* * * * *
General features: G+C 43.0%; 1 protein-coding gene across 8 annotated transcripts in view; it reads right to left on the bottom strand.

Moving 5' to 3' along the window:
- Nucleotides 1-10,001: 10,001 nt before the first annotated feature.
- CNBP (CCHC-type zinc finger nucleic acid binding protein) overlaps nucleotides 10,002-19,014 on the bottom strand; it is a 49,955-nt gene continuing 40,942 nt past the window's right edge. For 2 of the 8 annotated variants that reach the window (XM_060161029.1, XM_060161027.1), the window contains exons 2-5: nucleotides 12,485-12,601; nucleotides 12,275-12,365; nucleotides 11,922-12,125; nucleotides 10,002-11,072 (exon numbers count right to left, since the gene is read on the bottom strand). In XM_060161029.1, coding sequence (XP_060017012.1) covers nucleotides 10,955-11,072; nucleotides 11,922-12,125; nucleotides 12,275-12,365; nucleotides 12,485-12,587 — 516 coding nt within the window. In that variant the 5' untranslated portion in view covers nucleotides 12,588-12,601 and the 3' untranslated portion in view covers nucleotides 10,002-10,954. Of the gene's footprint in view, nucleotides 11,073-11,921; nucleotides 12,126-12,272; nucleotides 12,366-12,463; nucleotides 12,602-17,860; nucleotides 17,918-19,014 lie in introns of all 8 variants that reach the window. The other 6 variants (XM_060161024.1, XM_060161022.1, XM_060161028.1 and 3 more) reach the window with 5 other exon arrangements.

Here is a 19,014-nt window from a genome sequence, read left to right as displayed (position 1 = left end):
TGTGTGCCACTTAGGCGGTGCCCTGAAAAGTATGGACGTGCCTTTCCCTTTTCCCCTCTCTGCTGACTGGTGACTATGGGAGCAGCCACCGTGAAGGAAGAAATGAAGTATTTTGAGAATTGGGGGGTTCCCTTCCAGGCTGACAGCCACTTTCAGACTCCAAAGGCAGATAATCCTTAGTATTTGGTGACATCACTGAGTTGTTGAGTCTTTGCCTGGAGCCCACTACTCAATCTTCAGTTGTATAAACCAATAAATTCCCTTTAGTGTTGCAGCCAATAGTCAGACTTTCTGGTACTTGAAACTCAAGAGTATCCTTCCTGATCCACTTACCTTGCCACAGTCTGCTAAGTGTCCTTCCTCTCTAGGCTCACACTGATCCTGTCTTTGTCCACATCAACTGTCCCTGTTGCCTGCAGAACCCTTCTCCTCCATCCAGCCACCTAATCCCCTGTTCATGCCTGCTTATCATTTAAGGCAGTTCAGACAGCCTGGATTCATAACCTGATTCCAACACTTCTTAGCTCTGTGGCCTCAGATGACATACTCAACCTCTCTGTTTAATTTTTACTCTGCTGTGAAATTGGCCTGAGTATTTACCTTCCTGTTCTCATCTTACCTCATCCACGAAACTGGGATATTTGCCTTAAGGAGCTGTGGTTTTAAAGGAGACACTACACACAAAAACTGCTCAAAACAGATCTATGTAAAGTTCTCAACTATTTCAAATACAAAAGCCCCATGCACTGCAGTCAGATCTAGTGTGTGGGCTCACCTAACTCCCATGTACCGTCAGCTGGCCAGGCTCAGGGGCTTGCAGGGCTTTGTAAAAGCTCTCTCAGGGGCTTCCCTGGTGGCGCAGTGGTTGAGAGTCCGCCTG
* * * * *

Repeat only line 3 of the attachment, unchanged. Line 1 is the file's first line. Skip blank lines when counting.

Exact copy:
- Nucleotides 1-10,001: 10,001 nt before the first annotated feature.